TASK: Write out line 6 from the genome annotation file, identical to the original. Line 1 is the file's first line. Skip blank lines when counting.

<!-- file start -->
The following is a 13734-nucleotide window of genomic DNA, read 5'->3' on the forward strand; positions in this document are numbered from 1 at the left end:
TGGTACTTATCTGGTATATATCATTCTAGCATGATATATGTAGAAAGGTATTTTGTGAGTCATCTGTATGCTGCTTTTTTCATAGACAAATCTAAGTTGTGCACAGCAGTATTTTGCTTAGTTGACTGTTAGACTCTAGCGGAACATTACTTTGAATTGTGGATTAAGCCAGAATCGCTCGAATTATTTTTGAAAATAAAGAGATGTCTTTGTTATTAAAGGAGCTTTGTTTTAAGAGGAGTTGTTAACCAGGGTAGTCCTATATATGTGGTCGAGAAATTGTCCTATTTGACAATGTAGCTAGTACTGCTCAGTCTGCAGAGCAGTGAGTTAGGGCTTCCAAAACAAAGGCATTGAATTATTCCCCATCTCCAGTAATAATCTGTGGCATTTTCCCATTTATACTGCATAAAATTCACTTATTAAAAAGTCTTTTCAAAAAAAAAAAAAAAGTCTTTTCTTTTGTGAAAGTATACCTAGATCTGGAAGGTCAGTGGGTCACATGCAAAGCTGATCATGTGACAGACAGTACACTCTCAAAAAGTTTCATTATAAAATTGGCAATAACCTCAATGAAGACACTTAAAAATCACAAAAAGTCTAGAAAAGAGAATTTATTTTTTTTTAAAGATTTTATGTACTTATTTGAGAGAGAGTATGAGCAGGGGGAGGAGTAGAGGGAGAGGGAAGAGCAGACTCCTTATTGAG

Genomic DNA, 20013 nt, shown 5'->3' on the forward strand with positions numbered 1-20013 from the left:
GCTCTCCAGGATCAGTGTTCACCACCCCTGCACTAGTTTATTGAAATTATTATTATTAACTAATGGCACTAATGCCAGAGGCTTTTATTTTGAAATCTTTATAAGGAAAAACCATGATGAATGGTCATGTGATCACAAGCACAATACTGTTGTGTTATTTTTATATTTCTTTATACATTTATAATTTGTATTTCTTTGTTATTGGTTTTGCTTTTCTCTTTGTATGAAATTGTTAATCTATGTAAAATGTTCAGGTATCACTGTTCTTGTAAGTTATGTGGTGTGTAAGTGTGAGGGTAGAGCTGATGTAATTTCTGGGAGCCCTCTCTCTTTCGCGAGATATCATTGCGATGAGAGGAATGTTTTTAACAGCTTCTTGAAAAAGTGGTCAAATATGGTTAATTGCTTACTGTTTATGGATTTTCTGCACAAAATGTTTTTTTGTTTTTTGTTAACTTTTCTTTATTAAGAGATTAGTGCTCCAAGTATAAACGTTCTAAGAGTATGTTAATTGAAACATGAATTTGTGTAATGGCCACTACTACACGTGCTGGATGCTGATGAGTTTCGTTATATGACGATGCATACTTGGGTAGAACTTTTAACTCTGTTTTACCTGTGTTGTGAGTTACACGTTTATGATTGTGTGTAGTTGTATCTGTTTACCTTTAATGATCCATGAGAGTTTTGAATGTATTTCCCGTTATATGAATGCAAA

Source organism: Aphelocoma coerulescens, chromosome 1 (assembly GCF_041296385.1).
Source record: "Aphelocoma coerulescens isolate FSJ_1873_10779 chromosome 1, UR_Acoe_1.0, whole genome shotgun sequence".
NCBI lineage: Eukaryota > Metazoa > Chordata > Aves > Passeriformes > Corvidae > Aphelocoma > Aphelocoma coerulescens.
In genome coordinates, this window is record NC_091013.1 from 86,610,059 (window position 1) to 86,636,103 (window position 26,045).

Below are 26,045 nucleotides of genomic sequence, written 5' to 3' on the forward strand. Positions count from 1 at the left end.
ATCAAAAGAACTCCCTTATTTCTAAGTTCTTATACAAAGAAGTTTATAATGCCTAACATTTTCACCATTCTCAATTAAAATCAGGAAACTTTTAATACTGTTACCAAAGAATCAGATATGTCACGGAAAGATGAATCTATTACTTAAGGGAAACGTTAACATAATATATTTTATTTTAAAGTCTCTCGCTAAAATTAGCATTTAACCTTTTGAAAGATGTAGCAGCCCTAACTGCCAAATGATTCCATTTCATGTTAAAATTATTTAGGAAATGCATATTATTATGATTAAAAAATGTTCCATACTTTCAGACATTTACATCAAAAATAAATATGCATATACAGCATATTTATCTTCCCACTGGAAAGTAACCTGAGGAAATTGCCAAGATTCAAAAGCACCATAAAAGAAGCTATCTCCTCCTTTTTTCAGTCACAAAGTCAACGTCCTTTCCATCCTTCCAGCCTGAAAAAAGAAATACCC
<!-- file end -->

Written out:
Source record: "Aphelocoma coerulescens isolate FSJ_1873_10779 chromosome 1, UR_Acoe_1.0, whole genome shotgun sequence".